While driving a 2023 Corvette Z06 is sure to be an exhilarating experience, it is also “different” than your torquey V-8s which came before it. Ask any friends who have driven vintage Ferraris if there is any difference. The one ace in the hole for Z06 is the electronically-controlled 8-speed, dual-clutch transmission. Whereas ignorant choices of an early “sportscar’s” gear selector could cause issues, the ECU found in the Z-car surely has been optimized to all but eliminate any maladies.

The Wheel Deal

Jay began talking about the Z06’s Carbon Revolution wheels recalling a decade ago, when “ ’they’ came by with these wheels and you could put them on Porsches, McLarens, and stuff.” He mentions those wheels were $20,000 back then, going on to say, “These four wheels used to cost what this whole car costs!”

Carbon fiber 21-inch wheels, carbon-ceramic brake rotors, and 345 tires! Corvette has arrived!

This car is the Z07 version, which Aaron calls “the ultimate expression” of the Z06. The tires, brakes, and suspension all point to the purpose of this car. The carbon-ceramic brakes are the largest ever put on a Corvette and the massive rear tires carry the same distinction. Aaron explains he worked with Michelin for at least four years in developing these Michelin Pilot Sport Cup 2R zero-pressure tires for this car.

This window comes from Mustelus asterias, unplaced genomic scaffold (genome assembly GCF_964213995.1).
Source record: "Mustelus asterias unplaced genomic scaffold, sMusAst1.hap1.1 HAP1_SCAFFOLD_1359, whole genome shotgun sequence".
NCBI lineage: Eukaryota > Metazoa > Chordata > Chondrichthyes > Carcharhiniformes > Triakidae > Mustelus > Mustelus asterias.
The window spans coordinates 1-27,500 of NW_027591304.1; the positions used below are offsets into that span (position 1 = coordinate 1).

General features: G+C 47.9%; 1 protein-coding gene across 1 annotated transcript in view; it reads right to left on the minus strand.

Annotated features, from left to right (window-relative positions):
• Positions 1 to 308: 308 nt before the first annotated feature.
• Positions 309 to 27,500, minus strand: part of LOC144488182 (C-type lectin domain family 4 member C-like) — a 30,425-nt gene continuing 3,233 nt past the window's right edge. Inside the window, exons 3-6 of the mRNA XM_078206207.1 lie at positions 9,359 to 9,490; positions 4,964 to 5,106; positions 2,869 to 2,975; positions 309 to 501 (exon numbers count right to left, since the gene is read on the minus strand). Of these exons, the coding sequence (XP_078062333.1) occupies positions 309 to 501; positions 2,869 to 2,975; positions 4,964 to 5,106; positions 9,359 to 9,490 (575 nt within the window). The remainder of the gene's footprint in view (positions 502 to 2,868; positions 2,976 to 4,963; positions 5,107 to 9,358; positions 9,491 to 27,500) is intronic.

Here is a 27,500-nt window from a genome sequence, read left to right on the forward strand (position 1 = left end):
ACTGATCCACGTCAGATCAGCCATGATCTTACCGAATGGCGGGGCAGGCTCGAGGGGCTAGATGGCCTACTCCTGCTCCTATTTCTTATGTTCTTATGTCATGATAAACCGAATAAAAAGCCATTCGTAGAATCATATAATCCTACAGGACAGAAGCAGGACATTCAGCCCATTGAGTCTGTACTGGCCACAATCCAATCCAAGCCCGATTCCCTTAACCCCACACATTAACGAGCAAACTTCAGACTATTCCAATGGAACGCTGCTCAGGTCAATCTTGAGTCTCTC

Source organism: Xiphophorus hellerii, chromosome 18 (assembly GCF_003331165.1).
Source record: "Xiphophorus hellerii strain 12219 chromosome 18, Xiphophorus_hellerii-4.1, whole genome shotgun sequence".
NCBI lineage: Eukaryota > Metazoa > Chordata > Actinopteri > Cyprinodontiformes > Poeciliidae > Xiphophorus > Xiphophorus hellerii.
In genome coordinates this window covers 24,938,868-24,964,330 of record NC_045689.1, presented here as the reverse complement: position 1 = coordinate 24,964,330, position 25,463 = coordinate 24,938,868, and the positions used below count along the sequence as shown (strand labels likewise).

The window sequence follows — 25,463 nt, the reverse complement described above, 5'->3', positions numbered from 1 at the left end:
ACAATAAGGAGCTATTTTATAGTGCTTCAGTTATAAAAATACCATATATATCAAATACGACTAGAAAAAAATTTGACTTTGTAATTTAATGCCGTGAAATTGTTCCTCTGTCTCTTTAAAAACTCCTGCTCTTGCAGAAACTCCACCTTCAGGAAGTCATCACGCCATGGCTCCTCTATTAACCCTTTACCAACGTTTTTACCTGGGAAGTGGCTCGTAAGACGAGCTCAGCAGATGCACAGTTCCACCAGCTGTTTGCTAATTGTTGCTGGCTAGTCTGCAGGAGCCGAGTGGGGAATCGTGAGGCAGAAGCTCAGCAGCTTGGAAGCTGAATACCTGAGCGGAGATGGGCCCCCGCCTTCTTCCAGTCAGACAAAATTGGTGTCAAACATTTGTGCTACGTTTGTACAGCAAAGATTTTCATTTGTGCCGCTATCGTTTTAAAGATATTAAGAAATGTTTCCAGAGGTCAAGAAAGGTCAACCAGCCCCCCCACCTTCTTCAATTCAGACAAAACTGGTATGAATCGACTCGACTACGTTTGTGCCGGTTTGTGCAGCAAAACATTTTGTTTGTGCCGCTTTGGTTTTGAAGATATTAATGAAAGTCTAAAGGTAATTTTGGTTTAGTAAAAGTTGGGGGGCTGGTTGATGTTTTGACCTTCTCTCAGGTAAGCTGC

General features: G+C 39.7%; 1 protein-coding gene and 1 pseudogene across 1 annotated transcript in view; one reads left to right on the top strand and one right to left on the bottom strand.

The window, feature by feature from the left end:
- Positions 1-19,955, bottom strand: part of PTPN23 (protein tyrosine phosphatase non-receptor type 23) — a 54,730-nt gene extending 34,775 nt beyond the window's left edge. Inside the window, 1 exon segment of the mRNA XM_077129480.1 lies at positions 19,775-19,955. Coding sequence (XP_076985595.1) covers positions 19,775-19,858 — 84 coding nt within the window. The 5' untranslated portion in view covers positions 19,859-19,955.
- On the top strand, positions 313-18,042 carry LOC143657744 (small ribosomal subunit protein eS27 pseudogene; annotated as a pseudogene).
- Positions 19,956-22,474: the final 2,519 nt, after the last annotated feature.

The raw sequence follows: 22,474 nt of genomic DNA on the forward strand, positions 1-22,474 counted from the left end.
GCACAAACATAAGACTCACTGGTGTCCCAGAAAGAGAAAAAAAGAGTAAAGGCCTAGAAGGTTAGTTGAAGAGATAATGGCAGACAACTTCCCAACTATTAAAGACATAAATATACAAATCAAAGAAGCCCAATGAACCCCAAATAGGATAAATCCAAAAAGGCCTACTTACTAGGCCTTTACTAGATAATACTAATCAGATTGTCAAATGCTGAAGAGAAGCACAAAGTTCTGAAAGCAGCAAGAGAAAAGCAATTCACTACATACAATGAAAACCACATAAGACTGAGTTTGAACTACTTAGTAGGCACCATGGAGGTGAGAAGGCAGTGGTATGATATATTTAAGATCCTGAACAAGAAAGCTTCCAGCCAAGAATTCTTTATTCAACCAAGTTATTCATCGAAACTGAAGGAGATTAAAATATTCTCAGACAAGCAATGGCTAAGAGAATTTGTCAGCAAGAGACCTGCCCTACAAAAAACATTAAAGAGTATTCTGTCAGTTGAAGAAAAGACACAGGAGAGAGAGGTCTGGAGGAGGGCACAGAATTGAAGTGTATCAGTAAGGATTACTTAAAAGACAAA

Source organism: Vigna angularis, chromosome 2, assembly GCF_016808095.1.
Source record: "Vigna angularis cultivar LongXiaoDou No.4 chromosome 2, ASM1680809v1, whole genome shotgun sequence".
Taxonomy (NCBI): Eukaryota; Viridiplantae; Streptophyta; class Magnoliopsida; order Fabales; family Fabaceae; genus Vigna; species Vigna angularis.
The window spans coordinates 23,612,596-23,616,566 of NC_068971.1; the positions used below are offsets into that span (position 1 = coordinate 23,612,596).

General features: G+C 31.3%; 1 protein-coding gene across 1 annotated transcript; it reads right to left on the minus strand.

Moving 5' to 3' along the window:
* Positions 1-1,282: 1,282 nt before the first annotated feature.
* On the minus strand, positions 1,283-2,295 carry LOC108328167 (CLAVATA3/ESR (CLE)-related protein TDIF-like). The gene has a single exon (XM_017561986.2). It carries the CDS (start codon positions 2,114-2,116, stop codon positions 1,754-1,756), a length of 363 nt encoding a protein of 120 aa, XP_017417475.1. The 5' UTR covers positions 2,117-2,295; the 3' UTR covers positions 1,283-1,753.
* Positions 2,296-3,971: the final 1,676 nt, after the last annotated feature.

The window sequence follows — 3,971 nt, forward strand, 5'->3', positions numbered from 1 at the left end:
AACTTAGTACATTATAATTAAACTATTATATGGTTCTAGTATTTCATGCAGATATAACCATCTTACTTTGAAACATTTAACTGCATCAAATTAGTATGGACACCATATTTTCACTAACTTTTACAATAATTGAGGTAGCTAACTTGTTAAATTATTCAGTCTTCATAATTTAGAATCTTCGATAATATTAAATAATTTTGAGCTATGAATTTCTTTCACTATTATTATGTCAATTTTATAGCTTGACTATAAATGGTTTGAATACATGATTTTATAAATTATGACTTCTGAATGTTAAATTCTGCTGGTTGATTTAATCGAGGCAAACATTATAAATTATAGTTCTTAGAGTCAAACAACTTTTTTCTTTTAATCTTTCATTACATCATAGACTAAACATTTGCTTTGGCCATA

Unlike the “disposable” front deflectors on many previous generations, the Z06’s front splitter makes the additional cost of the front-lifting option quite a value!

Another value-laden fun-fact for Corvette guys is in the front splitter. Jay explains how with his McLaren P1, “if I ruined the front splitter, I could either replace the splitter or buy a Z06 Corvette!” Tough decision. But Aaron goes on to say the car’s front-lifting option is a “good buy” at a minimum.

Car Of The Year Candidate?

The demand for C8 Stingray Corvettes remains high, but it pales in comparison to the wide acceptance of Chevy’s latest performance variant Corvette. Reading the comments section below the video, many enthusiasts fess up to being Blue Oval loyalists but appreciate Chevrolet and the new Z06 for its accomplishments. Even Mustang GT350 guys are giving the Z06 a nod of appreciation.

Keen-eyed enthusiasts will note the GM prototype “Tiger Shark” and Jay’s (we assume) Pratt-Miller C6RS in the background.

It just goes to show that performance crosses all boundaries and when a car comes to market and is true to its intent and engineering, the world truly will sit up and take notice. Now, we can hardly wait to notice our own first sighting of the Corvette Z06 in the wild.

About the author

Andy Bolig

Andy has been intrigued by mechanical things all of his life and enjoys tinkering with cars of all makes and ages. Finding value in style points, he can appreciate cars of all power and performance levels. Andy is an avid railfan and gets his “high” by flying radio-controlled model airplanes when time permits. He keeps his feet firmly grounded by working on his two street rods and his supercharged C4 Corvette. Whether planes, trains, motorcycles, or automobiles, Andy has immersed himself in a world driven by internal combustion.